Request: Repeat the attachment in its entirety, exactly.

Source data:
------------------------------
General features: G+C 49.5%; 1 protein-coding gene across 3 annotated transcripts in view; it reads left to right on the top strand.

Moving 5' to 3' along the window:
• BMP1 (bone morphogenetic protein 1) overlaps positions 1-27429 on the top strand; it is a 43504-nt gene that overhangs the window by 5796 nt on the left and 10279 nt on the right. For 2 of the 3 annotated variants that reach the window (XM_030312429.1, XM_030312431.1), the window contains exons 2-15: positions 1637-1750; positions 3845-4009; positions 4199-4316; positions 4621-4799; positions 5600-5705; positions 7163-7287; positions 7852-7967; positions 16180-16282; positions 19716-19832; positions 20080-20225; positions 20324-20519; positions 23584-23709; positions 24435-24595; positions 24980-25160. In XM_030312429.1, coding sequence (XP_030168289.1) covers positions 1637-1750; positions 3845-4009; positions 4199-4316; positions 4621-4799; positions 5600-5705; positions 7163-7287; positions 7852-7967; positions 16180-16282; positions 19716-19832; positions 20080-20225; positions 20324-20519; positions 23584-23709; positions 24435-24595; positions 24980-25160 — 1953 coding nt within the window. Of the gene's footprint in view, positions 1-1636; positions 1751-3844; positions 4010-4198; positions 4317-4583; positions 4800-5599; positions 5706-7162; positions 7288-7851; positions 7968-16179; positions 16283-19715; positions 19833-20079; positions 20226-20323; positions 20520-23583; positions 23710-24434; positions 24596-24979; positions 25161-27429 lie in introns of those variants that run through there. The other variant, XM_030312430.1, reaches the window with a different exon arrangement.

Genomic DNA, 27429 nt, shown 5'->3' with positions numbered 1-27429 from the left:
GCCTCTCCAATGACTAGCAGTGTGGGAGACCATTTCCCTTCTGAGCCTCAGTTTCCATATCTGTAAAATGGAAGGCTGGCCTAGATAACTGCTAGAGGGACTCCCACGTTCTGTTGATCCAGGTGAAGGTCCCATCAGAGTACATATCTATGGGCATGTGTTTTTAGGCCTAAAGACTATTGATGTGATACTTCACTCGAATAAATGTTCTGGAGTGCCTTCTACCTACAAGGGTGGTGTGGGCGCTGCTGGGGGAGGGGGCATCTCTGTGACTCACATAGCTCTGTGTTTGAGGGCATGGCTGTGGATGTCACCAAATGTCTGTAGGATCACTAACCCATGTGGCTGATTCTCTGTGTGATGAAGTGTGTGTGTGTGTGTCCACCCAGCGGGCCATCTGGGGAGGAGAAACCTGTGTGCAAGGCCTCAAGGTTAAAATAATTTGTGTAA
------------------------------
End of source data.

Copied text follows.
General features: G+C 49.5%; 1 protein-coding gene across 3 annotated transcripts in view; it reads left to right on the top strand.

Moving 5' to 3' along the window:
• BMP1 (bone morphogenetic protein 1) overlaps positions 1-27429 on the top strand; it is a 43504-nt gene that overhangs the window by 5796 nt on the left and 10279 nt on the right. For 2 of the 3 annotated variants that reach the window (XM_030312429.1, XM_030312431.1), the window contains exons 2-15: positions 1637-1750; positions 3845-4009; positions 4199-4316; positions 4621-4799; positions 5600-5705; positions 7163-7287; positions 7852-7967; positions 16180-16282; positions 19716-19832; positions 20080-20225; positions 20324-20519; positions 23584-23709; positions 24435-24595; positions 24980-25160. In XM_030312429.1, coding sequence (XP_030168289.1) covers positions 1637-1750; positions 3845-4009; positions 4199-4316; positions 4621-4799; positions 5600-5705; positions 7163-7287; positions 7852-7967; positions 16180-16282; positions 19716-19832; positions 20080-20225; positions 20324-20519; positions 23584-23709; positions 24435-24595; positions 24980-25160 — 1953 coding nt within the window. Of the gene's footprint in view, positions 1-1636; positions 1751-3844; positions 4010-4198; positions 4317-4583; positions 4800-5599; positions 5706-7162; positions 7288-7851; positions 7968-16179; positions 16283-19715; positions 19833-20079; positions 20226-20323; positions 20520-23583; positions 23710-24434; positions 24596-24979; positions 25161-27429 lie in introns of those variants that run through there. The other variant, XM_030312430.1, reaches the window with a different exon arrangement.

Genomic DNA, 27429 nt, shown 5'->3' with positions numbered 1-27429 from the left:
GCCTCTCCAATGACTAGCAGTGTGGGAGACCATTTCCCTTCTGAGCCTCAGTTTCCATATCTGTAAAATGGAAGGCTGGCCTAGATAACTGCTAGAGGGACTCCCACGTTCTGTTGATCCAGGTGAAGGTCCCATCAGAGTACATATCTATGGGCATGTGTTTTTAGGCCTAAAGACTATTGATGTGATACTTCACTCGAATAAATGTTCTGGAGTGCCTTCTACCTACAAGGGTGGTGTGGGCGCTGCTGGGGGAGGGGGCATCTCTGTGACTCACATAGCTCTGTGTTTGAGGGCATGGCTGTGGATGTCACCAAATGTCTGTAGGATCACTAACCCATGTGGCTGATTCTCTGTGTGATGAAGTGTGTGTGTGTGTGTCCACCCAGCGGGCCATCTGGGGAGGAGAAACCTGTGTGCAAGGCCTCAAGGTTAAAATAATTTGTGTAA